Embryonic development in poeciliid fishes

TitelEmbryonic development in poeciliid fishes
Jahr der VeröffentlichungSubmitted
AutorenScrimshaw, N. S.
InstitutionBiological Labaratories, Harvard University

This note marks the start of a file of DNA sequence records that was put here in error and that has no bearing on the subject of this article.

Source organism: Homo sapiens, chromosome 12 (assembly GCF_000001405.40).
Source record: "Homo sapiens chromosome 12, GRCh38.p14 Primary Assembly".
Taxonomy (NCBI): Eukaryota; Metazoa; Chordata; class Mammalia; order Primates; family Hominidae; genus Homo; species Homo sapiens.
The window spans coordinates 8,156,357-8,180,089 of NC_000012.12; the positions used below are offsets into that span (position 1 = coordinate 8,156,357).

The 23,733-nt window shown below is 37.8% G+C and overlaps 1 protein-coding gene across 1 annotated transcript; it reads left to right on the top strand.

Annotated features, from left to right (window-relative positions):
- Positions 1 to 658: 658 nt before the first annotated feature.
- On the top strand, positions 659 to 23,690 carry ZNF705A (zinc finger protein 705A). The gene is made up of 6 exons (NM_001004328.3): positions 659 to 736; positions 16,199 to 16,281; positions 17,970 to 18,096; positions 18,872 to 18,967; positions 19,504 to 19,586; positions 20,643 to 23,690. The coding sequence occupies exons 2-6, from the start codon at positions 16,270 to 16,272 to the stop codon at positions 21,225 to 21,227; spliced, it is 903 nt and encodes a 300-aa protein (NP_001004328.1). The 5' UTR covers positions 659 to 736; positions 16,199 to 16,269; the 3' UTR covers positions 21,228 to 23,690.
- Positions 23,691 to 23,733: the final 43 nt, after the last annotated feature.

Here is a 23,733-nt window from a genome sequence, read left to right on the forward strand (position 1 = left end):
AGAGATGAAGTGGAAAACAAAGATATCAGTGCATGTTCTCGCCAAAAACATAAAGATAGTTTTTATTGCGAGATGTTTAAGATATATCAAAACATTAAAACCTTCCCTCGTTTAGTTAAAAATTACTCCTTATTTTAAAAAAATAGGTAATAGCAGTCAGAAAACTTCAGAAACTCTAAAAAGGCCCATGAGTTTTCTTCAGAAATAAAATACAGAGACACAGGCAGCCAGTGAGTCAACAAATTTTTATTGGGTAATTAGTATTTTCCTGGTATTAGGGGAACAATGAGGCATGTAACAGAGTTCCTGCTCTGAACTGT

In Heterandria formosa, a viviparous cyprinodont fish of the family Poecitiidae, nearly all of the nourishment for embryonic development is obtained from the mother after fertilization through a pseudoplacentat association (Scrimshaw, 1944). Similar although less complicated associations between mother and embryo exist in other species of this family (Turner, 1937, 1940) . These species are for the most part considered to be ovoviviparous. The distinction is based on the difference between live bearing forms which retain an egg with a full supply of nourishment for development and those whose embryos receive nourishment froni the mother. The latter are considered truly viviparous. Turner (1937) referred to all species of Poecitiidae as bvoviviparous. He obviously used this term in a general sense for he suggested in discussing the data of Bailey (1933) that Xiphophorus helleri could receive nutriment from the parent. Turner also pointed out (1937) that the small Heterandria egg cannot contain enough nourishment to account for the size of the larvae and suggested that the follicle cells surrounding the embryo furnish food materials. The weight values reported by Bailey for various embryonic stages in Xipho phorus show no decrease in the weight of the total yolk-embryo system. Since energy is used for maintenance metabolism, the total weight of this system de creases in forms depending entirely on yolk. Gray (1928) reported a decrease of 37 per cent for the oviparous trout, Salnto fario, and Hsiao (1941) found a de crease of 34 per cent in the truly ovoviviparous perch, Seba.stes marinus. Accord ingly, although he does not suggest this, Bailey's data show that some nourishment must be obtained from the mother by the developing embryo of Xiphophorus. It is true that most poeciliid fishes are more dependent on the yolk laid down before fertilization than upon maternally supplied nourishment after that time. However, the evidence presented below shows that the members of this family do utilize nourishment outside of that contained in the yolk and hence are not ovo viviparous in the strict sense of the term. Embryos of such species as Heterandria formosa and Aulo phallus elongatus are truly viviparous and as dependent on the mother for nourishment as are those of a placental mammal. Gray (1926, 1928) reported the relationships between nourishment and growth rate in the oviparous trout, Salmo fario. The problems of oviparity and ovo viviparity are similar in that in each the embryo has its own supply of nourishment and receives food and water from its environment. When these conditions are compared with true viviparity, striking differences are noted (Scrimshaw, 1944). The present study was undertaken to find and describe intermediate stages between ???? Now at the School of Medicine and Dentistry, University of Rochester, Rochester, New York. The author gratefully acknowledgesthe advice and assistance of Dr. Leigh Hoadley of the Harvard Biological Laboratories.


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